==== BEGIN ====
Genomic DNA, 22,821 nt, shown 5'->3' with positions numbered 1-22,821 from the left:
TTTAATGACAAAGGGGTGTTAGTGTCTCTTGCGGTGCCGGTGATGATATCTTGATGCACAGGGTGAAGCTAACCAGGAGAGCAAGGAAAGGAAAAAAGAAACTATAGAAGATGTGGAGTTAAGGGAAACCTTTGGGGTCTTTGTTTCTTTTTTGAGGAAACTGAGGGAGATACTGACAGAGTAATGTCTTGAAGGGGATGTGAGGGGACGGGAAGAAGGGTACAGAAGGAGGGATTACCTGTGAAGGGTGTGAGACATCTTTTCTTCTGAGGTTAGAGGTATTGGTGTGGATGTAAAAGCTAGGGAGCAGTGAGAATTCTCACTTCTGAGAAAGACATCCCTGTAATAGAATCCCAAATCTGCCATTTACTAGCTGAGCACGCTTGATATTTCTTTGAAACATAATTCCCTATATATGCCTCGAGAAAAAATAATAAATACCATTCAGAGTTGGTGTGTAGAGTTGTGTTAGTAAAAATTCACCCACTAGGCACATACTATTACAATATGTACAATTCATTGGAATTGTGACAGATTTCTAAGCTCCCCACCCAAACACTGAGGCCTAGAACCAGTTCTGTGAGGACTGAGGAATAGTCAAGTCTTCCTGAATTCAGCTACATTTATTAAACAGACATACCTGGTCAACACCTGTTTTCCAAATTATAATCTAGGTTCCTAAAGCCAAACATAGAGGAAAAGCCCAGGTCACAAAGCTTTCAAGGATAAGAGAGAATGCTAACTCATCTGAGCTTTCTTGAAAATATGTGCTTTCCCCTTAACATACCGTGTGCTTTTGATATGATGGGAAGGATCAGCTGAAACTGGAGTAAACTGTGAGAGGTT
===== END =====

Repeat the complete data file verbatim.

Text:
Genomic DNA, 22,821 nt, shown 5'->3' with positions numbered 1-22,821 from the left:
TTTAATGACAAAGGGGTGTTAGTGTCTCTTGCGGTGCCGGTGATGATATCTTGATGCACAGGGTGAAGCTAACCAGGAGAGCAAGGAAAGGAAAAAAGAAACTATAGAAGATGTGGAGTTAAGGGAAACCTTTGGGGTCTTTGTTTCTTTTTTGAGGAAACTGAGGGAGATACTGACAGAGTAATGTCTTGAAGGGGATGTGAGGGGACGGGAAGAAGGGTACAGAAGGAGGGATTACCTGTGAAGGGTGTGAGACATCTTTTCTTCTGAGGTTAGAGGTATTGGTGTGGATGTAAAAGCTAGGGAGCAGTGAGAATTCTCACTTCTGAGAAAGACATCCCTGTAATAGAATCCCAAATCTGCCATTTACTAGCTGAGCACGCTTGATATTTCTTTGAAACATAATTCCCTATATATGCCTCGAGAAAAAATAATAAATACCATTCAGAGTTGGTGTGTAGAGTTGTGTTAGTAAAAATTCACCCACTAGGCACATACTATTACAATATGTACAATTCATTGGAATTGTGACAGATTTCTAAGCTCCCCACCCAAACACTGAGGCCTAGAACCAGTTCTGTGAGGACTGAGGAATAGTCAAGTCTTCCTGAATTCAGCTACATTTATTAAACAGACATACCTGGTCAACACCTGTTTTCCAAATTATAATCTAGGTTCCTAAAGCCAAACATAGAGGAAAAGCCCAGGTCACAAAGCTTTCAAGGATAAGAGAGAATGCTAACTCATCTGAGCTTTCTTGAAAATATGTGCTTTCCCCTTAACATACCGTGTGCTTTTGATATGATGGGAAGGATCAGCTGAAACTGGAGTAAACTGTGAGAGGTT